Sure Nurses Are Honest, But They’re Also Highly Skilled Professionals

By Peggy McDaniel, BSN, RN 

As you may have heard last November, in 2008 (for the seventh consecutive year) nurses topped Gallup’s Honesty and Ethics of Professions survey.

GallupNursesScreenshot
As a profession we are considered the most ethical and honest—but are we also considered intelligent and efficient? Does the patient in the bed realize her or his safety depends on your critical thinking skills, learned in nursing school and honed at the bedside?

Why are engineering and similar professions seen as the fields with all the thinkers? Why doesn’t the public understand what nurses really do?

Public perception is based on many factors. Some are within our control as nurses, and some are not. I find it amusing but also annoying when TV programs have doctors doing everything from IV med pushes to running patients through CT scanners. These depictions reinforce the idea that doctors know it all and do it all. This is far from the truth, as nurses well know—but what’s on TV must be real, right?

How about the new programs with nurses in lead roles? One (as has been noted before here and elsewhere) has a CNO doing bedside care. When was the last time you saw that happen in your hospital? Another portrays a nurse who has a drug habit but is full of compassion. These portrayals do nothing to promote nursing as a profession.

How can we counter such false advertising? I believe we can make a difference, one patient at a time. A recent article gives examples of how to help patients better understand our role in their care, from introducing yourself properly to wording responses in a way that lets patients know that we hold the keys to their care and well-being.

Comments such as “I have to call the doctor; I can’t make that decision” would be better stated as “I will consult with the doctor and we will determine the next step together.” Instead of saying “I’ll be taking care of you today,” say “I am your registered nurse and will be coordinating your care today.” Many different people in uniforms or scrubs wander in and out of patients’ rooms every shift. Let’s introduce ourselves along with our profession so that patients get a better idea of what we really do in the nursing profession.

(Peggy McDaniel is an infusion practice manager in San Diego)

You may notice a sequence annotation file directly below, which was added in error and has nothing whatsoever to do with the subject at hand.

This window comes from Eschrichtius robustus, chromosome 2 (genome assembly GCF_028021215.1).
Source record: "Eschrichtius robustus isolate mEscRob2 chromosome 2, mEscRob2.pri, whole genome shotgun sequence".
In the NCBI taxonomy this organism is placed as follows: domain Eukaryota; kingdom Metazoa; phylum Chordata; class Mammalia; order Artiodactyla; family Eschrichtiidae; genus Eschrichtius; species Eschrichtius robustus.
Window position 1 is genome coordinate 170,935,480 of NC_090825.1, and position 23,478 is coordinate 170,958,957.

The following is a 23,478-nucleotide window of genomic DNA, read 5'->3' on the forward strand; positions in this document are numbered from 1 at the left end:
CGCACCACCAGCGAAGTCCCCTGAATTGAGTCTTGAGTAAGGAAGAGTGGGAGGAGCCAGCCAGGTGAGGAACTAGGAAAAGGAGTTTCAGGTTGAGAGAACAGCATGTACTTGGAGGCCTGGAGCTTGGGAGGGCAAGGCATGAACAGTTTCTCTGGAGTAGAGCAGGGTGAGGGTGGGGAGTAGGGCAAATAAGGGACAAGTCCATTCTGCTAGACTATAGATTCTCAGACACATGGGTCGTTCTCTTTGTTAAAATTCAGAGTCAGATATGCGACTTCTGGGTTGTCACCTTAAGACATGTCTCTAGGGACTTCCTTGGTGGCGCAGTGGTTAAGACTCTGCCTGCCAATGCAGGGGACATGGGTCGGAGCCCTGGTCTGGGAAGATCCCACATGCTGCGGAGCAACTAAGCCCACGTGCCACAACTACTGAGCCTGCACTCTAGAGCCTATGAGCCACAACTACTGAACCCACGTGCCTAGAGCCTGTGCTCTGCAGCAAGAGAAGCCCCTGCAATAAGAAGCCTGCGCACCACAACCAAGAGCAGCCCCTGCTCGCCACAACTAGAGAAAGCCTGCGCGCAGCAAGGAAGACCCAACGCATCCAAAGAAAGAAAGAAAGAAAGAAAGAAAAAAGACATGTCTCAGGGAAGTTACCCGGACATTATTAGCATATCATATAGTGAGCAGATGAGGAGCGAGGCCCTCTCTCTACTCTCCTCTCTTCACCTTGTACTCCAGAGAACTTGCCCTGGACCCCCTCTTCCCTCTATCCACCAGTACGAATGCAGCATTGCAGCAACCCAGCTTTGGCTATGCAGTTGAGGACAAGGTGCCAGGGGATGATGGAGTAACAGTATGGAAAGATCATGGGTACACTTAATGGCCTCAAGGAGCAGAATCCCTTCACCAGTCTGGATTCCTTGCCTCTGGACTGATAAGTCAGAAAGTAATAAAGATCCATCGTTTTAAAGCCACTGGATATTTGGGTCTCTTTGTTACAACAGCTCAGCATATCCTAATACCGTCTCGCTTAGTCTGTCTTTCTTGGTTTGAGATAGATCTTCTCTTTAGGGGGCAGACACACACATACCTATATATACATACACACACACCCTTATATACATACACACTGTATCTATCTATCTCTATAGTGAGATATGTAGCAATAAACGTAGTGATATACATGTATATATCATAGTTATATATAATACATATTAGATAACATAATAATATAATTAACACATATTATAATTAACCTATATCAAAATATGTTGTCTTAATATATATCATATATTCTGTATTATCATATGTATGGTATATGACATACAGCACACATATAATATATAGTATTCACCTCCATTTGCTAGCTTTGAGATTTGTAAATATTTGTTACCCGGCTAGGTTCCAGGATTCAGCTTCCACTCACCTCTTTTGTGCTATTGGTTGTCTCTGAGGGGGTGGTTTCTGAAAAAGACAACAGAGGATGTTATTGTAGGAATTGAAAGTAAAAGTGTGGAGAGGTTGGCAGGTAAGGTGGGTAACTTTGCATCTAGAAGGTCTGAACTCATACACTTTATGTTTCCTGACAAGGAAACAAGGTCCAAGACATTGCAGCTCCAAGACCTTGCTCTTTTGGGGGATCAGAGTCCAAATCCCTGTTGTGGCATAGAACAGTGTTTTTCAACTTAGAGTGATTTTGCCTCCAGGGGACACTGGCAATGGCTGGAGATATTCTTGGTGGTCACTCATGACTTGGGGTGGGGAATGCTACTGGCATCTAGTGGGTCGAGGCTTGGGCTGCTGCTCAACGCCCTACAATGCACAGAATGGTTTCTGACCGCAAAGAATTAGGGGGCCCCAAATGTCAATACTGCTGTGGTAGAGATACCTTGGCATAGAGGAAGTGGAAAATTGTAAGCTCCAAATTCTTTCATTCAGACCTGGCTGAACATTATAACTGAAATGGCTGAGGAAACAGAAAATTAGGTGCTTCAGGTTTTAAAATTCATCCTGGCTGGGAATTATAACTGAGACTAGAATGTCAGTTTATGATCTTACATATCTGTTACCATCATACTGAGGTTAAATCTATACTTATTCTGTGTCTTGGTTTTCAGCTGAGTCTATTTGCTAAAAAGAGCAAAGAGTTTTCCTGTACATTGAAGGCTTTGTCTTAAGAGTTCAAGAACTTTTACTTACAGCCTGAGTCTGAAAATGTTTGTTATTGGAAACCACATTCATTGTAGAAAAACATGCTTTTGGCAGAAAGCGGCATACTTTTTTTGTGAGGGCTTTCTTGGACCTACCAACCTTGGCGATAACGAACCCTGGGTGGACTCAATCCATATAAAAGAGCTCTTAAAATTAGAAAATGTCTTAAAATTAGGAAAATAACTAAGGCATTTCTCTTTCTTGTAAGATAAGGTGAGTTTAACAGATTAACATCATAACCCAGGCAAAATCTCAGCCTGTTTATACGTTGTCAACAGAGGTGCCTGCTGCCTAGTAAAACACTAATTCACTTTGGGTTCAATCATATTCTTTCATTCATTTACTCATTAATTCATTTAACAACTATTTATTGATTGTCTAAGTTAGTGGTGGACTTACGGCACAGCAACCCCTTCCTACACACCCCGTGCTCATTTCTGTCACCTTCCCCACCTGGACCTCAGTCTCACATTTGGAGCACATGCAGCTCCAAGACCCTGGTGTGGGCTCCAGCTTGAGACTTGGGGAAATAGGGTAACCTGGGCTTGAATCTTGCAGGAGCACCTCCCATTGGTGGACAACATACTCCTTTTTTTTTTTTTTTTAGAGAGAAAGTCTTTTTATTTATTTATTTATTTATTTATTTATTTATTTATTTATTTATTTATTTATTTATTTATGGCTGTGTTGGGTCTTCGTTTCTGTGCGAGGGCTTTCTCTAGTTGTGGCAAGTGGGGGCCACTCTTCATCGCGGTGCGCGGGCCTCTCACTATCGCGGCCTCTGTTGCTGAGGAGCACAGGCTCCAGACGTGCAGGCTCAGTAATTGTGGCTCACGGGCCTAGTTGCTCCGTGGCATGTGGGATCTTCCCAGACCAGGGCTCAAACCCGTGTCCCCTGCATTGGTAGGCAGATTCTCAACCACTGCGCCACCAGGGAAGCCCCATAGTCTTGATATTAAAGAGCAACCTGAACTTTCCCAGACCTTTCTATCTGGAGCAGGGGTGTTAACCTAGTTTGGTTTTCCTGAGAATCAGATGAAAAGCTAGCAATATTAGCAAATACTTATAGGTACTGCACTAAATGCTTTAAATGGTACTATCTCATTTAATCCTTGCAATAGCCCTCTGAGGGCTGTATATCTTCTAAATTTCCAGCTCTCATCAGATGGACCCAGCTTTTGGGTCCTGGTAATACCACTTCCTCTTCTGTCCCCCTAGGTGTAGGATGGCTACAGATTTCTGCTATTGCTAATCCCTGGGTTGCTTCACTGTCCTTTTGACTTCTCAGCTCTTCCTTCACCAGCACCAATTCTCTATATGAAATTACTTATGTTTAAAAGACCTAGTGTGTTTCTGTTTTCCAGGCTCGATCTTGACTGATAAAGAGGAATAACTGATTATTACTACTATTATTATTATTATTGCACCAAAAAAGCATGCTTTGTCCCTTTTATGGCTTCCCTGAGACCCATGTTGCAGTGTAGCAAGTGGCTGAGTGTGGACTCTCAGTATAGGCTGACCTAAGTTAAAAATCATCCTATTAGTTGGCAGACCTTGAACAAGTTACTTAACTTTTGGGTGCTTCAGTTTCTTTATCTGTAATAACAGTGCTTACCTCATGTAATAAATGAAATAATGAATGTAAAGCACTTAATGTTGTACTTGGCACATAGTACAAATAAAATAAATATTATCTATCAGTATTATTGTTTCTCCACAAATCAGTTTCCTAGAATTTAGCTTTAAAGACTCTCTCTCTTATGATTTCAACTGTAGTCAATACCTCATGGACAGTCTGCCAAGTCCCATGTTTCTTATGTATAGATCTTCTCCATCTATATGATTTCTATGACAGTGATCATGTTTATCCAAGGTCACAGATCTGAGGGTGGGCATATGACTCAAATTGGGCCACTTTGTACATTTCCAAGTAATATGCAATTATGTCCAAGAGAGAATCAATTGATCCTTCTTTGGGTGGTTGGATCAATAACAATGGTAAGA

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2016-11-21T13:22:48+00:00 September 2nd, 2009|career, nursing perspective|2 Comments

About the Author:

Senior editor/social media strategy, American Journal of Nursing, and editor of AJN Off the Charts.

2 Comments

  1. dl September 27, 2009 at 7:43 pm

    I’m a non-traditional nursing student, making a career change to nursing in my 30s. However, having spent countless hours at the bedside of a relative for which I was the primary caretaker until her final days, I can see how the public can be mislead about the role and competency of a nurse. Sitting bedside (probably the most common way the public interacts with nurses) you interact with nurses of varying certification levels, and possibly incorrectly assume they’re all RNs. I sat there wondering how, some caregivers who I assumed were nurses, without even a clear grasp of proper grammar, could be nurses? I realize how snooty that sounds (especially considering my grammar could use some brush up after all these years since college), but it concerned me that the same person using double negatives was tasked with keeping my beloved relative alive. It wasn’t until I looked into nursing school that I saw just how many different levels of nursing there are. Thinking back, I’m hoping the nurses with the poor communication skills were simply techs. I’ll never know, but what I do know is that it puts concern into the minds of patients. That concern can be carried over into thinking the nurses clearly don’t know that much. Now that I have educated myself, I know that’s not the case. Sadly, many others who haven’t been inspired to research nursing, do not. I know I’ll take heat for this post, but if we want to look at how to improve the public opinion of nursing (a goal of mine as well), there should be a greater emphasis on communication in the curriculum, and perhaps a clear way for patients to easily differentiate the various levels of nurses (from the CNA to the CRNA). Even as a patient, I recall a CRNA greeting me prior to my 8-hr operation and was nervous that a nurse would be overseeing my anaesthesia. Now that I have researched nursing, I know they are just as competent as their doctor counterparts. But, with the general public not have the same knowledge, I too wonder how I will one day gain the respect of my patients thinking that only the doctor has a head on his shoulders. Having been on both sides of the equation, I know I have a tough road before me, as all nurses do (but I say bring on the challenge). I look forward to hearing the suggestions of others…

  2. […] the public understand the knowledge and expertise that we base our actions upon? I wrote in a recent post about some things we can do every day. Check it out, and let’s take it one patient at a time. […]

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